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Happy union: KM and the cloud?

This article appears in the issue April 2014 [Volume 23, Issue 4]
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Cloud computing and big data appear to be a new technology marriage made in heaven. For many organizations, the cloud and big data could crack the knowledge management problem.

In 2011, the National Institute for Science & Technology (NIST) published a draft definition of cloud computing. The definition articulated several "essential characteristics," service models and deployment models. The main idea is that most enterprise applications can run in a time-sharing setup with such bells and whistles as collaboration, reports and guaranteed uptime. On-premises systems—despite their security advantages—require specialized staff. To control costs and shift from the hard-to-control expense of on-premise systems, cloud computing offers a managed solution. If the costs are about the same or higher, the efficiencies of outsourcing appear to make sense to many organizations.

Big data is a comparatively new challenge for organizations. The data may be growing, but the fuel igniting the big data booster rocket is management's awareness that information has value. With more digital information available, senior managers are reasoning that digital information must be processed to yield nuggets, information about trends and insights into what prompts customers to buy a company's products. Big data, therefore, is an enterprise information priority. Infrastructure, software license fees, data scientists and capital costs are expensive to deploy in an on-premises model. Cloud computing offers a path forward. Amazon, Hewlett-Packard, IBM, Microsoft and dozens upon dozens of other online service providers are in the cloud game.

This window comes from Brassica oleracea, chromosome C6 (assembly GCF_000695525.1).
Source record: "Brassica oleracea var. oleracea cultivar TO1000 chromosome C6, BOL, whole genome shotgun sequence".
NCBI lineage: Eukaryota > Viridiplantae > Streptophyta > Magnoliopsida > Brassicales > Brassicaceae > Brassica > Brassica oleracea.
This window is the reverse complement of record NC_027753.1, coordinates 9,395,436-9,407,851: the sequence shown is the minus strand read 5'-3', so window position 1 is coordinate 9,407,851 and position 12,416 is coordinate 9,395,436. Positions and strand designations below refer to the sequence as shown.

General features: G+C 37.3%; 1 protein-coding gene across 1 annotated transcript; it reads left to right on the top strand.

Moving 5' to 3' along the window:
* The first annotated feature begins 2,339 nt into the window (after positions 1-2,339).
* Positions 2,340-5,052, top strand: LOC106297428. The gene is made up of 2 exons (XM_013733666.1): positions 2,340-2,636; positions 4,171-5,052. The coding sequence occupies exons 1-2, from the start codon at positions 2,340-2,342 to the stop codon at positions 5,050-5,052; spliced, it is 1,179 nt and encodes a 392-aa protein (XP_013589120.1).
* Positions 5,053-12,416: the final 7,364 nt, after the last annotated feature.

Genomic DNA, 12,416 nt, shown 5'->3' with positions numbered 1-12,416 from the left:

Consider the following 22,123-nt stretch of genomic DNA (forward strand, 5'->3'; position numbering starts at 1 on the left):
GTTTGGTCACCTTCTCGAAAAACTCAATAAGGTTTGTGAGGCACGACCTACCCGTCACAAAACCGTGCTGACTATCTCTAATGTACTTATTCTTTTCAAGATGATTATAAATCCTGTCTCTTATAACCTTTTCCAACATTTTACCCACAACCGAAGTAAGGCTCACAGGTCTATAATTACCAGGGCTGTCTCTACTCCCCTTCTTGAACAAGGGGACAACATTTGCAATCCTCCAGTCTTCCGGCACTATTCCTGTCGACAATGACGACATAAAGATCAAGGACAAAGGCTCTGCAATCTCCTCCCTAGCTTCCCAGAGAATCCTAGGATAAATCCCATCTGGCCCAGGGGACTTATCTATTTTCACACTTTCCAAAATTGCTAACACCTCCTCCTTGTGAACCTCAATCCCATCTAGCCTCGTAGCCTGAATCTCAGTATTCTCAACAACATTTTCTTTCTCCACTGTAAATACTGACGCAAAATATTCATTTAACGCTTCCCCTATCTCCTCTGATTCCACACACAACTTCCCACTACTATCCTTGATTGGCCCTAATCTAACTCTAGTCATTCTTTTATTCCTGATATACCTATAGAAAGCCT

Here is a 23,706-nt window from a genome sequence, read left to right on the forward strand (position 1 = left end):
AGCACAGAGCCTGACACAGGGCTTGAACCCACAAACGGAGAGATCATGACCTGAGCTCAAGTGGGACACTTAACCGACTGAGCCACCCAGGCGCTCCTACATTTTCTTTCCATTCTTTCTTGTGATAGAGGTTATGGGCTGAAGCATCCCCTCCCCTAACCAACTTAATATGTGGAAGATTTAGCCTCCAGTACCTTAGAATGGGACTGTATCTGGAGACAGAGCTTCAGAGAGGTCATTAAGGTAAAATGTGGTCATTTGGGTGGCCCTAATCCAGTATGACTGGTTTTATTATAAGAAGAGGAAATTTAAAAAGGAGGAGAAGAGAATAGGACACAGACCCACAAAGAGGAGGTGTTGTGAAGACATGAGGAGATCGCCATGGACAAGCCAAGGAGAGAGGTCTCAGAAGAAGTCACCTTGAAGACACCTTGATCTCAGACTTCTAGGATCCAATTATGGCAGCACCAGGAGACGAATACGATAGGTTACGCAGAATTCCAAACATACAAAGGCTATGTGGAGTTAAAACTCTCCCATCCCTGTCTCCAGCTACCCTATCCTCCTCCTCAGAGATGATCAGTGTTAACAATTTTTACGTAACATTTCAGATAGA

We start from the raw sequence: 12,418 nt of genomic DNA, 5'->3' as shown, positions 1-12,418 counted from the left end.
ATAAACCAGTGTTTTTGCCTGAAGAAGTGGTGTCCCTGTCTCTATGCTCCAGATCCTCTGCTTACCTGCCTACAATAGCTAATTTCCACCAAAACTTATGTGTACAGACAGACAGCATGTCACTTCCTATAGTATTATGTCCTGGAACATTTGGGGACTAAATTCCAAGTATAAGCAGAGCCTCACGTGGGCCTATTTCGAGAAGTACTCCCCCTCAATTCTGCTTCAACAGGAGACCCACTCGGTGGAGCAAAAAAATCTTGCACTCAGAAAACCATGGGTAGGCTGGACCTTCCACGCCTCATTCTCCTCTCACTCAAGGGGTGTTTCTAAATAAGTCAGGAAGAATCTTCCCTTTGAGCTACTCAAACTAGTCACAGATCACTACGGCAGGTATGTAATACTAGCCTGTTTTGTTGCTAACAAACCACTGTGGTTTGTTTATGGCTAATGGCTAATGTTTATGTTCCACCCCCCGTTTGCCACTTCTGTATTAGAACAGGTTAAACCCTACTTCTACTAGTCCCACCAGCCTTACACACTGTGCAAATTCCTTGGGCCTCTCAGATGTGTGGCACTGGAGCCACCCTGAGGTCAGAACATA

The path forward

Amazon, once an online Wal-Mart, has begun to describe its cloud technology, including a presentation by Charles Bell, Amazon's VP involved in cloud technology. A continuing flow of "innovations" range from a virtual desktop service to a streaming data service to technology that permits random input-output operations. According to the Amazon Web Services Blog, Amazon Kinesis allegedly does what other cloud ?services only "say" they do by delivering "real-time processing of streaming big data." (See http://goo.gl/HsutdB.)

For a company that has until recently provided none of the IBM- or Google-style technology briefs, Amazon is ramping up its marketing about its technological breakthroughs. It's making a case for its cloud infrastructure to be a low-cost enterprise application platform. The inclusion of big data and real-time information processing seems to position the company to be the logical choice for cloud-based knowledge management.

I ran a query on Google's search system for "cloud knowledge management" and was greeted with 55.3 million relevant documents. I ran a second query to narrow the result set. I used the query "cloud based knowledge management providers," and Google displayed 55 million hits. So much for narrowing.

The result sets were interesting. Knowledge management combined with cloud is a very popular concept. The results page displayed a full complement of Google advertisements. Advertisers seeking clicks included IBM, a company that offers private and hybrid clouds. Google advertised its cloud management capabilities. An organization can "build and host applications on the same infrastructure used at Google." Consultants, academic institutions and companies with which I was unfamiliar were trying to attract customers.